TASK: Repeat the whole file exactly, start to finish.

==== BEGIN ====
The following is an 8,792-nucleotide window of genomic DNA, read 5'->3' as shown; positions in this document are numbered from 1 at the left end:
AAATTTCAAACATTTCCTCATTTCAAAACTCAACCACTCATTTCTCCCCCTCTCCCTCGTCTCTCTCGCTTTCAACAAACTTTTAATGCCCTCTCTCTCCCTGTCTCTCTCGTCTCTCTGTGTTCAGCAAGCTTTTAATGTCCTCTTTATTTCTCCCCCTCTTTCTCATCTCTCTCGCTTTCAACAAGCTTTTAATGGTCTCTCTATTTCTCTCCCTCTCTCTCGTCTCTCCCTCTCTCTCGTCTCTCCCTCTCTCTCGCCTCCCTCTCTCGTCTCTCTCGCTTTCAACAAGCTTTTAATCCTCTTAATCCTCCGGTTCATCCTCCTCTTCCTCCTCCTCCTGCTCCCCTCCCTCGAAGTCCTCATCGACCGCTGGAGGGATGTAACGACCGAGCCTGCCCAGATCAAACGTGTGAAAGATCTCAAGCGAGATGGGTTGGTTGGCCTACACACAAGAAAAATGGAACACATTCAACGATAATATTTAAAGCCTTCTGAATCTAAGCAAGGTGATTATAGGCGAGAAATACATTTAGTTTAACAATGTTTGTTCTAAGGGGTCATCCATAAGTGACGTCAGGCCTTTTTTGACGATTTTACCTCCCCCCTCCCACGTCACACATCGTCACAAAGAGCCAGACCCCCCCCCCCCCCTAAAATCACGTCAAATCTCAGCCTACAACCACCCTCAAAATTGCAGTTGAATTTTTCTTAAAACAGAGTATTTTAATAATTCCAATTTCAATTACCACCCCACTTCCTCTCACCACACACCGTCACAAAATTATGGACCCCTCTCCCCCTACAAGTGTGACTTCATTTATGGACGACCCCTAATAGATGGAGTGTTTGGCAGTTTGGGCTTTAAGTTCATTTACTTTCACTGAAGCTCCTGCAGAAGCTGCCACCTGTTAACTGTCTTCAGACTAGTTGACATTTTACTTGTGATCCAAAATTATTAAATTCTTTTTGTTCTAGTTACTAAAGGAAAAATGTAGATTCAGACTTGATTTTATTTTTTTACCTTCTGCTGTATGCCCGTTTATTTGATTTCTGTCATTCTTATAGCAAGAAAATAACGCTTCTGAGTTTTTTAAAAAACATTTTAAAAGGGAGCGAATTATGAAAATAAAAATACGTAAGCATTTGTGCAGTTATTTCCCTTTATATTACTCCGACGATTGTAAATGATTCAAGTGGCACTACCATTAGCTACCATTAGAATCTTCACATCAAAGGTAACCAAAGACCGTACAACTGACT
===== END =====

The following is an 8,792-nucleotide window of genomic DNA, read 5'->3' as shown; positions in this document are numbered from 1 at the left end:
AAATTTCAAACATTTCCTCATTTCAAAACTCAACCACTCATTTCTCCCCCTCTCCCTCGTCTCTCTCGCTTTCAACAAACTTTTAATGCCCTCTCTCTCCCTGTCTCTCTCGTCTCTCTGTGTTCAGCAAGCTTTTAATGTCCTCTTTATTTCTCCCCCTCTTTCTCATCTCTCTCGCTTTCAACAAGCTTTTAATGGTCTCTCTATTTCTCTCCCTCTCTCTCGTCTCTCCCTCTCTCTCGTCTCTCCCTCTCTCTCGCCTCCCTCTCTCGTCTCTCTCGCTTTCAACAAGCTTTTAATCCTCTTAATCCTCCGGTTCATCCTCCTCTTCCTCCTCCTCCTGCTCCCCTCCCTCGAAGTCCTCATCGACCGCTGGAGGGATGTAACGACCGAGCCTGCCCAGATCAAACGTGTGAAAGATCTCAAGCGAGATGGGTTGGTTGGCCTACACACAAGAAAAATGGAACACATTCAACGATAATATTTAAAGCCTTCTGAATCTAAGCAAGGTGATTATAGGCGAGAAATACATTTAGTTTAACAATGTTTGTTCTAAGGGGTCATCCATAAGTGACGTCAGGCCTTTTTTGACGATTTTACCTCCCCCCTCCCACGTCACACATCGTCACAAAGAGCCAGACCCCCCCCCCCCCCTAAAATCACGTCAAATCTCAGCCTACAACCACCCTCAAAATTGCAGTTGAATTTTTCTTAAAACAGAGTATTTTAATAATTCCAATTTCAATTACCACCCCACTTCCTCTCACCACACACCGTCACAAAATTATGGACCCCTCTCCCCCTACAAGTGTGACTTCATTTATGGACGACCCCTAATAGATGGAGTGTTTGGCAGTTTGGGCTTTAAGTTCATTTACTTTCACTGAAGCTCCTGCAGAAGCTGCCACCTGTTAACTGTCTTCAGACTAGTTGACATTTTACTTGTGATCCAAAATTATTAAATTCTTTTTGTTCTAGTTACTAAAGGAAAAATGTAGATTCAGACTTGATTTTATTTTTTTACCTTCTGCTGTATGCCCGTTTATTTGATTTCTGTCATTCTTATAGCAAGAAAATAACGCTTCTGAGTTTTTTAAAAAACATTTTAAAAGGGAGCGAATTATGAAAATAAAAATACGTAAGCATTTGTGCAGTTATTTCCCTTTATATTACTCCGACGATTGTAAATGATTCAAGTGGCACTACCATTAGCTACCATTAGAATCTTCACATCAAAGGTAACCAAAGACCGTACAACTGACT